Six days after Pelosi’s announcement, there is now a growing concern among the President’s allies that he doesn’t understand the implications of what lies ahead or how quickly it’s moving.
Trump spent the weekend on the phone with aides and allies, railing against the whistleblower and those who provided the person with information related to his phone calls with foreign leaders, according to people familiar with the conversations.
He also waged battle on Twitter, calling for the outing of the whistleblower, demanding the House intelligence Chairman Adam Schiff be questioned for treason after he read a fictionalized version of the President’s call with Zelensky and accusing officials who provided the whistleblower with information of spying.
Aside from the fervent tweeting, there were signs the White House would rely on its allies in Congress to defend the President as the impeachment inquiry heats up.
Trump has denied doing anything improper, despite a transcript released by the White House showing he repeatedly pushed Ukrainian President Volodymyr Zelensky to investigate former Vice President Joe Biden — his potential 2020 political rival — and his son, Hunter Biden.
There is no evidence of wrongdoing by Joe or Hunter Biden.
In interviews on Sunday talk shows, top GOP allies of the President repeated White House talking points — or in the case of Sen. Lindsey Graham of South Carolina, appeared to be reading directly from a prepared script. In an appearance on CBS’ “60 Minutes,” House Republican Leader Kevin McCarthy was challenged for regurgitating White House talking points, though he denied having received them.
Rep. Jim Jordan, the top Republican on the House Oversight Committee, and CNN’s Jake Tapper got into a contentious exchange Sunday on “State of the Union” after the lawmaker made false and misleading claims about the unfolding Ukraine drama.
The Sunday appearances did little to quell the furor around Trump’s behavior.
While they were in front of cameras without a strong rebuttal, Trump privately resisted appeals for help. He has dismissed talks of forming an impeachment response team, raging that talk of bringing former aides back to help him projected weakness.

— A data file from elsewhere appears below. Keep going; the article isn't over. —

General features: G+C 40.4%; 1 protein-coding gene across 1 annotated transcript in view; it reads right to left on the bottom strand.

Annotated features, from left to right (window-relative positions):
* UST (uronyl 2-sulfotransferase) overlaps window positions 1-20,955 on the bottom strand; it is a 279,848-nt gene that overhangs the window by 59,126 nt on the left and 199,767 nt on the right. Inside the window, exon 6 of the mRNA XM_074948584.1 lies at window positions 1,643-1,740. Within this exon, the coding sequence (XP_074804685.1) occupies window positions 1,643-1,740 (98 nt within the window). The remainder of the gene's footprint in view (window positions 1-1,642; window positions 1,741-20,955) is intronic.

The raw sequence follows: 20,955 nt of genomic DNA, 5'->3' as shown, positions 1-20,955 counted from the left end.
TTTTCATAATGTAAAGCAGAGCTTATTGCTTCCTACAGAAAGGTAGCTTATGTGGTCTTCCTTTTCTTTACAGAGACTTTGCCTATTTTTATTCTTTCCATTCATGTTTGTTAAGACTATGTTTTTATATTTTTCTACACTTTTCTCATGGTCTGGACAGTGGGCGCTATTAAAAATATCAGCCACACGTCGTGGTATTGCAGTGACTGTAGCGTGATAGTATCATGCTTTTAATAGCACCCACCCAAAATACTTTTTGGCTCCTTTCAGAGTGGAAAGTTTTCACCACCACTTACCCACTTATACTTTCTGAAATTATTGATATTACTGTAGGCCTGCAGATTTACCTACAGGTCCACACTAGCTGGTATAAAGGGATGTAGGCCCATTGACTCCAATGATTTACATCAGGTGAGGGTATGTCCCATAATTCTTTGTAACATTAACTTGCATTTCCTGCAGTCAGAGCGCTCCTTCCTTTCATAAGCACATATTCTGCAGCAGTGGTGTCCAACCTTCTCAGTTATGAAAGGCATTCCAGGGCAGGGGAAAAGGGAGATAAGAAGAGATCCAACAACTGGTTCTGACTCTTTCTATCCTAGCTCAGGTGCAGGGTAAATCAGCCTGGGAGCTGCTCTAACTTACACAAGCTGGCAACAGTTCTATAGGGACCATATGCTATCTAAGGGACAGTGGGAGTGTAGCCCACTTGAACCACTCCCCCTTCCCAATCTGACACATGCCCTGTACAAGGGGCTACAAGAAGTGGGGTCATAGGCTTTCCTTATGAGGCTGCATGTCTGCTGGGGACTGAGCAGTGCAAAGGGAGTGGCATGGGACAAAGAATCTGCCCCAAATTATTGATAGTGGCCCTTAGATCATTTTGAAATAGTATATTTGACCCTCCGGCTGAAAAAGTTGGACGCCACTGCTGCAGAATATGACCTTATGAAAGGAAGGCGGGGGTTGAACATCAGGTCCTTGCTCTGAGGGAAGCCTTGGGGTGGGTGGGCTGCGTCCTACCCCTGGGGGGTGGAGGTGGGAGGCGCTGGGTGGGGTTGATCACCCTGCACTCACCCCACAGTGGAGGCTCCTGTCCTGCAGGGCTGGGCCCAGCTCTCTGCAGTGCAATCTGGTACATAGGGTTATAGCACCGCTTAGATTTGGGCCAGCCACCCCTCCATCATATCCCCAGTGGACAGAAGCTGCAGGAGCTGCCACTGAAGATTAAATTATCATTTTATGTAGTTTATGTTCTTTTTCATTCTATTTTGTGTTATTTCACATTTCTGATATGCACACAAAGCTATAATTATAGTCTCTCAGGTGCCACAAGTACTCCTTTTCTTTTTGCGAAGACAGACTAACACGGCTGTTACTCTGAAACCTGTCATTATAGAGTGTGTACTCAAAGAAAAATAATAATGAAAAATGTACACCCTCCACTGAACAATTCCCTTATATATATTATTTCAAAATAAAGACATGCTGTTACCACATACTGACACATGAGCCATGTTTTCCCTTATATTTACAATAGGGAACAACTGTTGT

No war room
Sekulow said last week that no impeachment war room at the White House is being set up. The President met Friday with White House lawyers and his personal counsel to discuss a strategy for dealing with the Democrats’ impeachment investigation.
Aides were expected to further brief Trump on plans for an impeachment response sometime this week, according to administration officials, though some inside the White House view the past six days as a lost opportunity to shape public opinion at the outset of the inquiry.
Trump has sought to control the message himself on Twitter, mainly in angry bursts fueled by conservative media.
The fuming has caused some fractures within the Republican Party — a problem for the White House, which has largely relied on Republicans in Congress and outside the administration to defend Trump, instead of internal administration officials.
“I have visited nations ravaged by civil war,” he wrote. “I have never imagined such a quote to be repeated by a President.”
Trump’s first homeland security adviser Tom Bossert, who was pushed out when John Bolton arrived as national security adviser, was the first former official to break with Trump on the nature of his call with Zelensky, saying he was “deeply disturbed” by the matter but cautioned that it was “far from proven” whether the President threatened to withhold military aid over it.
Still, Bossert painted a portrait of a President consumed by “debunked” conspiracy theories about Ukraine, warned over and over they were wrong, and still intent on pursuing them.
“At this point I am deeply frustrated with what he and the legal team is doing and repeating that debunked theory to the President. It sticks in his mind when he hears it over and over again,” Bossert said on ABC’s “This Week.”
Bossert’s frustration with Giuliani reflects growing anger in Trump’s orbit at the former New York City mayor, who operated outside the confines of the administration to pursue Ukrainian officials and convince them to investigate the Bidens.
Trump has stood back as Giuliani has entangled the secretary of state and other administration officials in the scandal, asserting Mike Pompeo had a hand in his Ukrainian outreach.
“I did not do this on my own,” Giuliani said on CBS Sunday. “I did it at the request of the State Department, and I have all of the text messages to prove it. And I also have a thank you from them from doing a good job. When I talked to the secretary last week, he said he was aware of it.”
Despite deep frustration inside the White House over his doings, Giuliani has been the mainstay defending Trump on television.
This is, in part, on purpose, two people close to the matter said. Because Giuliani is seen as someone who can’t be controlled by anyone other than Trump, officials have decided to sit back and let him go on television until he burns himself out. Then, these people said, the President’s allies who are better equipped will step in.
The question is whether it will be too late by then.